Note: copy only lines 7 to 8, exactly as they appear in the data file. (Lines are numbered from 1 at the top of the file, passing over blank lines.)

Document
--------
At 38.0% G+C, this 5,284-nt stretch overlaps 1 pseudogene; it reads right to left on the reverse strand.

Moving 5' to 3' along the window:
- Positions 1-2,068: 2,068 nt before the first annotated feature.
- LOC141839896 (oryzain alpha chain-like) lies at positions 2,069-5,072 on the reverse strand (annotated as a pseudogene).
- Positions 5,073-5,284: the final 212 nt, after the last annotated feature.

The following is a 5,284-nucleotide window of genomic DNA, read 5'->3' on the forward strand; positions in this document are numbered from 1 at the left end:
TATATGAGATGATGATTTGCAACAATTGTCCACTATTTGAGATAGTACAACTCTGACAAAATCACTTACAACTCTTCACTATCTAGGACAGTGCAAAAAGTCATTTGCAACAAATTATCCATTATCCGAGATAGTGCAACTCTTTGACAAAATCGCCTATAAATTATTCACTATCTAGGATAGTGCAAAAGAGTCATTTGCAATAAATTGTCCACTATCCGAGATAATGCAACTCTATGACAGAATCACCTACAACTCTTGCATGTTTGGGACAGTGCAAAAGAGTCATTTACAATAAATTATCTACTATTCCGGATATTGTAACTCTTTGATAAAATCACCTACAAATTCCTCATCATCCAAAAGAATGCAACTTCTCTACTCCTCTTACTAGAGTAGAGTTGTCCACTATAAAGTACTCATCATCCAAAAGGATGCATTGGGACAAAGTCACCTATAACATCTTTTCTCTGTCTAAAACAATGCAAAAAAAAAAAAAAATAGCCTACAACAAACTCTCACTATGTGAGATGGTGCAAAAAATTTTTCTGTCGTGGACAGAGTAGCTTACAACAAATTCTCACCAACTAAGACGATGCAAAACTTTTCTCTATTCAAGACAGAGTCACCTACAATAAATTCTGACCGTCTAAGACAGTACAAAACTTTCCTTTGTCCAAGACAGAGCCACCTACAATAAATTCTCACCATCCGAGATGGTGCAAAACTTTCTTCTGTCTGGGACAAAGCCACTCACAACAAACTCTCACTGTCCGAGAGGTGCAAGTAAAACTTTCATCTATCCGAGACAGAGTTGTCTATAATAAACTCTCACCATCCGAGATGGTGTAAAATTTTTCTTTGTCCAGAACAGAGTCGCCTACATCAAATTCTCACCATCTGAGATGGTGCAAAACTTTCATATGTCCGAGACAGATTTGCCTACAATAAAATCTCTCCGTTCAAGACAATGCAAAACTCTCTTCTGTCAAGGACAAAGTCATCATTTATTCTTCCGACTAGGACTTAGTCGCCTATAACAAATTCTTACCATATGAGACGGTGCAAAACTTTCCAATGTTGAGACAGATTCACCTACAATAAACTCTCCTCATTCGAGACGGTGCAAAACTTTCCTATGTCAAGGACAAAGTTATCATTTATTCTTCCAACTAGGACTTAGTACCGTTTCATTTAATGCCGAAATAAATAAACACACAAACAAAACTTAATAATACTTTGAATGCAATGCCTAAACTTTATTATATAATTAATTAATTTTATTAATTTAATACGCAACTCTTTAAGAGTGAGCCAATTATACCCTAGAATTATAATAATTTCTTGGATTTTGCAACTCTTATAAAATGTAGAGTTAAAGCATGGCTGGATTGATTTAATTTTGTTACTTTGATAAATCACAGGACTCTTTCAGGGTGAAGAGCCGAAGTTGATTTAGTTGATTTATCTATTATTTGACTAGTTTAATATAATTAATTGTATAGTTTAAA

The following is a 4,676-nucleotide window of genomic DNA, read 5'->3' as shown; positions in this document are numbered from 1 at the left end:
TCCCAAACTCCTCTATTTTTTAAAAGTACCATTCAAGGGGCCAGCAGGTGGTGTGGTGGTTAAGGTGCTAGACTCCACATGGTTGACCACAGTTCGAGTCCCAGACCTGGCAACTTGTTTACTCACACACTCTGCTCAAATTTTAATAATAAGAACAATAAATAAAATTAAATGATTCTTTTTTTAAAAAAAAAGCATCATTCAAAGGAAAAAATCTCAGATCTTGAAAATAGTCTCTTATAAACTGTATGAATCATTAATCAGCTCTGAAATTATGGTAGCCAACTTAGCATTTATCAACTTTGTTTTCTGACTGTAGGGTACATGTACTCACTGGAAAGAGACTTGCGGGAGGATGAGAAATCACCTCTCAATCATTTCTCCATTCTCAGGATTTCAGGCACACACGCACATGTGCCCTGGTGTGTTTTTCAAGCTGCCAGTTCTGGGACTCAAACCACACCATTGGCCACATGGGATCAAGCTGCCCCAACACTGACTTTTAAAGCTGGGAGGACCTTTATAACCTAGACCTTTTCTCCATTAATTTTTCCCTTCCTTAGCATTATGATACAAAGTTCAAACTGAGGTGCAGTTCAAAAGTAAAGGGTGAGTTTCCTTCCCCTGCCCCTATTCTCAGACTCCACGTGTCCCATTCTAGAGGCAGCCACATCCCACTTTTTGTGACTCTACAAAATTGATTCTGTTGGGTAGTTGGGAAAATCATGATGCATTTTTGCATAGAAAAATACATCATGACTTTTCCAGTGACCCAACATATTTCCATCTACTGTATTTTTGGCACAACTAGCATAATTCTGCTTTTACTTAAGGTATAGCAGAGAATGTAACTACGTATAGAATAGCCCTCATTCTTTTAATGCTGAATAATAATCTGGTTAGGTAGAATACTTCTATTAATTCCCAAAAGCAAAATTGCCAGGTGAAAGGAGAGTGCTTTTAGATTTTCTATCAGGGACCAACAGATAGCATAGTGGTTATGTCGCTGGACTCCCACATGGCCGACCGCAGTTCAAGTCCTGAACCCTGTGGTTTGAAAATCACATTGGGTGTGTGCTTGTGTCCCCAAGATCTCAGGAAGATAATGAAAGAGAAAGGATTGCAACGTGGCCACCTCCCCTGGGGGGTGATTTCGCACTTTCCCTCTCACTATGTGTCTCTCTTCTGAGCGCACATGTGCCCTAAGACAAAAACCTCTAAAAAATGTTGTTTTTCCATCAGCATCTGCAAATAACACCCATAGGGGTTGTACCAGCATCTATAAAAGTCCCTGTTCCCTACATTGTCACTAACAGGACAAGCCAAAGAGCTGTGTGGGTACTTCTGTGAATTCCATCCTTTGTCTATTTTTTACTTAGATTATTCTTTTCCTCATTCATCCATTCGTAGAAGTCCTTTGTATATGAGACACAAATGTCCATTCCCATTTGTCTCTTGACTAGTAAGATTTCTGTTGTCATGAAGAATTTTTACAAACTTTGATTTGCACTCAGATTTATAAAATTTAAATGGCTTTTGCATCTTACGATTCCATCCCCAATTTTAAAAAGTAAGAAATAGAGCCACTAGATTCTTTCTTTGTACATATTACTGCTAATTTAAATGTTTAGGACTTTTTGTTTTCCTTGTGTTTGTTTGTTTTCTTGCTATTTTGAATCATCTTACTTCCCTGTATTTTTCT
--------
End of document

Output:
TATATGAGATGATGATTTGCAACAATTGTCCACTATTTGAGATAGTACAACTCTGACAAAATCACTTACAACTCTTCACTATCTAGGACAGTGCAAAAAGTCATTTGCAACAAATTATCCATTATCCGAGATAGTGCAACTCTTTGACAAAATCGCCTATAAATTATTCACTATCTAGGATAGTGCAAAAGAGTCATTTGCAATAAATTGTCCACTATCCGAGATAATGCAACTCTATGACAGAATCACCTACAACTCTTGCATGTTTGGGACAGTGCAAAAGAGTCATTTACAATAAATTATCTACTATTCCGGATATTGTAACTCTTTGATAAAATCACCTACAAATTCCTCATCATCCAAAAGAATGCAACTTCTCTACTCCTCTTACTAGAGTAGAGTTGTCCACTATAAAGTACTCATCATCCAAAAGGATGCATTGGGACAAAGTCACCTATAACATCTTTTCTCTGTCTAAAACAATGCAAAAAAAAAAAAAAATAGCCTACAACAAACTCTCACTATGTGAGATGGTGCAAAAAATTTTTCTGTCGTGGACAGAGTAGCTTACAACAAATTCTCACCAACTAAGACGATGCAAAACTTTTCTCTATTCAAGACAGAGTCACCTACAATAAATTCTGACCGTCTAAGACAGTACAAAACTTTCCTTTGTCCAAGACAGAGCCACCTACAATAAATTCTCACCATCCGAGATGGTGCAAAACTTTCTTCTGTCTGGGACAAAGCCACTCACAACAAACTCTCACTGTCCGAGAGGTGCAAGTAAAACTTTCATCTATCCGAGACAGAGTTGTCTATAATAAACTCTCACCATCCGAGATGGTGTAAAATTTTTCTTTGTCCAGAACAGAGTCGCCTACATCAAATTCTCACCATCTGAGATGGTGCAAAACTTTCATATGTCCGAGACAGATTTGCCTACAATAAAATCTCTCCGTTCAAGACAATGCAAAACTCTCTTCTGTCAAGGACAAAGTCATCATTTATTCTTCCGACTAGGACTTAGTCGCCTATAACAAATTCTTACCATATGAGACGGTGCAAAACTTTCCAATGTTGAGACAGATTCACCTACAATAAACTCTCCTCATTCGAGACGGTGCAAAACTTTCCTATGTCAAGGACAAAGTTATCATTTATTCTTCCAACTAGGACTTAGTACCGTTTCATTTAATGCCGAAATAAATAAACACACAAACAAAACTTAATAATACTTTGAATGCAATGCCTAAACTTTATTATATAATTAATTAATTTTATTAATTTAATACGCAACTCTTTAAGAGTGAGCCAATTATACCCTAGAATTATAATAATTTCTTGGATTTTGCAACTCTTATAAAATGTAGAGTTAAAGCATGGCTGGATTGATTTAATTTTGTTACTTTGATAAATCACAGGACTCTTTCAGGGTGAAGAGCCGAAGTTGATTTAGTTGATTTATCTATTATTTGACTAGTTTAATATAATTAATTGTATAGTTTAAA

The following is a 4,676-nucleotide window of genomic DNA, read 5'->3' as shown; positions in this document are numbered from 1 at the left end: